Fulfilling this position on our team will entail the following key responsibilities in addition to other assignments as priorities emerge:

    • Facilitate base-building, community leadership development, and campaign and program participation — especially, the recruitment of program participants
    • Identify, cultivate, and maintain relationships that engage community members in our campaigns, programs and events
    • Prepare outreach materials related to engagement activities
    • Communicate ideas, challenges, concerns, and other feedback expressed by community partners and program participants to the appropriate internal team members
    • Inform and support planning, implementation, and evaluation of all engagement efforts
    • In collaboration with the program coordinator, manage event and large meeting logistics and operations, including virtual or hybrid events
    • Work with community partners to bridge gaps in understanding of mobility justice issues and opportunities
    • Work collaboratively with staff to integrate The Untokening’s Principles of Mobility Justice into engagement strategies

    Qualifications

     

    EXPERIENCE

    • Has performed relevant community-based work or volunteer management for a minimum of two years 
    • Has organized community-based initiatives
    • Is practiced at organizing and facilitating community/stakeholder meetings
    • Has created compelling public-facing content, especially written
    • Has used collaborative project management platforms and digital tools to generate and present work product, organize work, and manage relationships
    • Is active in a community organization

    KNOWLEDGE

    • Is familiar with Atlanta’s local government, schools, NPU/neighborhood system, and other civic entities
    • Is familiar with Atlanta’s community institutions and community-based organizations
    • Recognizes and understands Atlanta’s history — especially, its racial disparities and record of intentional harm perpetrated by white supremacist policies and actions¹ 
    • Is current on developments, resources, and information related to community engagement principles and strategies
    • Understands function and significance of community-based leadership development

    ¹The Untokening’s Principles of Mobility Justice

    STRENGTHS

    • Practices authentic relationship-building with an emphasis on sustained engagement
    • Is service-oriented, with an enthusiastic and positive attitude about systems change and community perspectives
    • Has exemplary organizational skills and ability to effectively manage and deliver on multiple priorities at once in a dynamic environment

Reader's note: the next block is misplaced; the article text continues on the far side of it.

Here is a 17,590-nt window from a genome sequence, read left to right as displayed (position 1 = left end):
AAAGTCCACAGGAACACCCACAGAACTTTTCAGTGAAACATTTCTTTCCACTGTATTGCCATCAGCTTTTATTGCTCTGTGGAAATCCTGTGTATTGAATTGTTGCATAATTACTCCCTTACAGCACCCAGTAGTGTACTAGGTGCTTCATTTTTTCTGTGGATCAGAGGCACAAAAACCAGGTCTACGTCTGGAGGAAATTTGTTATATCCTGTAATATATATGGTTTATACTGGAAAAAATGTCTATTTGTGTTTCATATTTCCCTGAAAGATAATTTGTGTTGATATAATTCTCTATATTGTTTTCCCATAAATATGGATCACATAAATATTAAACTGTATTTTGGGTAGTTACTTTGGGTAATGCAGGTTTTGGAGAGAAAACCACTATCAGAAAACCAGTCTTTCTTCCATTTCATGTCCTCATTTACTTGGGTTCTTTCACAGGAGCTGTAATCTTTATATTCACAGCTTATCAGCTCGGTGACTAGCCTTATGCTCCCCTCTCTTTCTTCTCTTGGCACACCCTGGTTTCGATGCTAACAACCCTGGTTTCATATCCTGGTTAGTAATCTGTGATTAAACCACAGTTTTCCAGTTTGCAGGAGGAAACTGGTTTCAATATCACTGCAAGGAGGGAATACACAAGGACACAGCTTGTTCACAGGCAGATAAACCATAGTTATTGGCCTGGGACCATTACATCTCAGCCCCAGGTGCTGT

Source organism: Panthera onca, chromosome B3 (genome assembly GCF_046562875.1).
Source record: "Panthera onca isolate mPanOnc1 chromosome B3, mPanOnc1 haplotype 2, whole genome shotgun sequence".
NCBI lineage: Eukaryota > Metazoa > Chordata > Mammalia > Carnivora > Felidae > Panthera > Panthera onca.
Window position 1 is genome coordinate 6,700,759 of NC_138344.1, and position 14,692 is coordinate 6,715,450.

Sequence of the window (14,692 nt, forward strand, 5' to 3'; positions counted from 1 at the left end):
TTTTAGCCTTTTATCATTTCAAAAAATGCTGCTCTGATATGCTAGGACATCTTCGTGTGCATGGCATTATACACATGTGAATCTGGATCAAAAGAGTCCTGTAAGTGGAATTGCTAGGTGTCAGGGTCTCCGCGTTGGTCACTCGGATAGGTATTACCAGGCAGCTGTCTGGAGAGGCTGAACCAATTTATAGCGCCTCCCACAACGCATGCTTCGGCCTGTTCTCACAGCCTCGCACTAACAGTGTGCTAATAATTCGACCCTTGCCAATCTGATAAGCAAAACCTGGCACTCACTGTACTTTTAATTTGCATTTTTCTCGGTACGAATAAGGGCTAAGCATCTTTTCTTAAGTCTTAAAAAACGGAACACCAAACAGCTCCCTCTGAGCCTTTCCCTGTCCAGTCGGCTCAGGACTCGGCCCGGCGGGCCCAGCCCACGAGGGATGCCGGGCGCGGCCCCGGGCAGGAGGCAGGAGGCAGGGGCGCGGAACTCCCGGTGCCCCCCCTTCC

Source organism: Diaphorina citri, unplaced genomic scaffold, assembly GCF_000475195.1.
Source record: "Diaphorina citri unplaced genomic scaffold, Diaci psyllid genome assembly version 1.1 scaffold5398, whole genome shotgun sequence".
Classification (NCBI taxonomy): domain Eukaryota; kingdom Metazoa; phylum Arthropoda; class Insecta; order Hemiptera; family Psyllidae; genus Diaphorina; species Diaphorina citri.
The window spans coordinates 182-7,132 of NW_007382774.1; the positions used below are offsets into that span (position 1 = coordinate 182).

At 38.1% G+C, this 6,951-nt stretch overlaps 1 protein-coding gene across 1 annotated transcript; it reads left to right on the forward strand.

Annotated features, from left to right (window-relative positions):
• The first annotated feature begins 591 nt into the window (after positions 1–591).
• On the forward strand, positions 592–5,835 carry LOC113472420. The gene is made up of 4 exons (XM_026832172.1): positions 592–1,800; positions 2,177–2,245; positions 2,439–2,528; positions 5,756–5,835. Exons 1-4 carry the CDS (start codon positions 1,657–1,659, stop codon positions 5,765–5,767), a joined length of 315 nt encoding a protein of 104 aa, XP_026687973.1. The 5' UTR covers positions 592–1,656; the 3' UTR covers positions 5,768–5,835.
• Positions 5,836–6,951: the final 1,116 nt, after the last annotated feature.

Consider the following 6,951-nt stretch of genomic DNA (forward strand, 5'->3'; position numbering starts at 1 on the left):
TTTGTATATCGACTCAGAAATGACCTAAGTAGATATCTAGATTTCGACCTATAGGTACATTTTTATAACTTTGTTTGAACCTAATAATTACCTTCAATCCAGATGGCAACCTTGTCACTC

• Is self-directed, impact-focused, and enlists critical thinking skills to solve problems
    • Is an effective presenter and confident public speaker, both one-on-one and for diverse audiences
    • Successfully navigates challenging conversations, manages conflict, and builds consensus
    • Is approachable, accountable, and comfortable exchanging constructive feedback
    • Is resourceful

    Workplace and Benefits

     

    WORKPLACE FORMAT

    Fully remote, requires some evenings and weekends as well as occasional in-person engagements as necessary for the responsibilities of the position.

    REMOTE WORK STIPEND

    Staff receives a work from home reimbursement as a fixed amount each pay period.

    HEALTH INSURANCE

    Employer pays 50% of each employee’s medical insurance premium in addition to partial dental and fully covered vision, basic life, and long-term disability insurance.

    PAID LEAVE

    • Annual paid holidays include:
      • two weeks (one in summer, one in winter).
      • approximately 10 recognized days.
      • four floating days.
    • Vacation accrues at the rate of eight hours per 160 hours worked. 
    • Each staff member receives 72 hours of annual wellness leave.
    • Family and bereavement leave policies are provided.

    PROFESSIONAL DEVELOPMENT

    Each staff member receives bi-weekly career development support from their direct supervisor. Staff also has access to and is encouraged to pursue professional development opportunities.

    ANTI-DISCRIMINATION POLICY

    The Atlanta Bicycle Coalition aims to foster an environment that recognizes, respects, and values different backgrounds and talents. We do not discriminate in our staff, board, volunteers, volunteer committees, or recipients of services, and will not tolerate unlawful discrimination or harassment on the basis of race, color, religion (including religious dress and grooming), sex, sexual orientation, gender identity, national origin, age, disability, military or veteran status, genetic information, or any other protected category. This policy applies to all terms and conditions of employment including, but not limited to, hiring, placement, promotion, termination, layoff, recall, transfer, leaves of absence, compensation, and training.

    Apply for this Opportunity

    Email a cover letter, a resume, and your definition of community engagement as well as three engagement strategies to [email protected] with Engagement Coordinator as the subject. In your cover letter, let us know what resonates most with you from our mission, vision, and guiding principles. Include any details that uniquely qualify you for this position. If you need accommodations in the hiring process, please be in touch and we can adapt accordingly. This job was posted on December 6, 2021. Applications are reviewed as received, and the position will remain open until filled.

     


  • Congratulations to the new Atlanta Board of Education!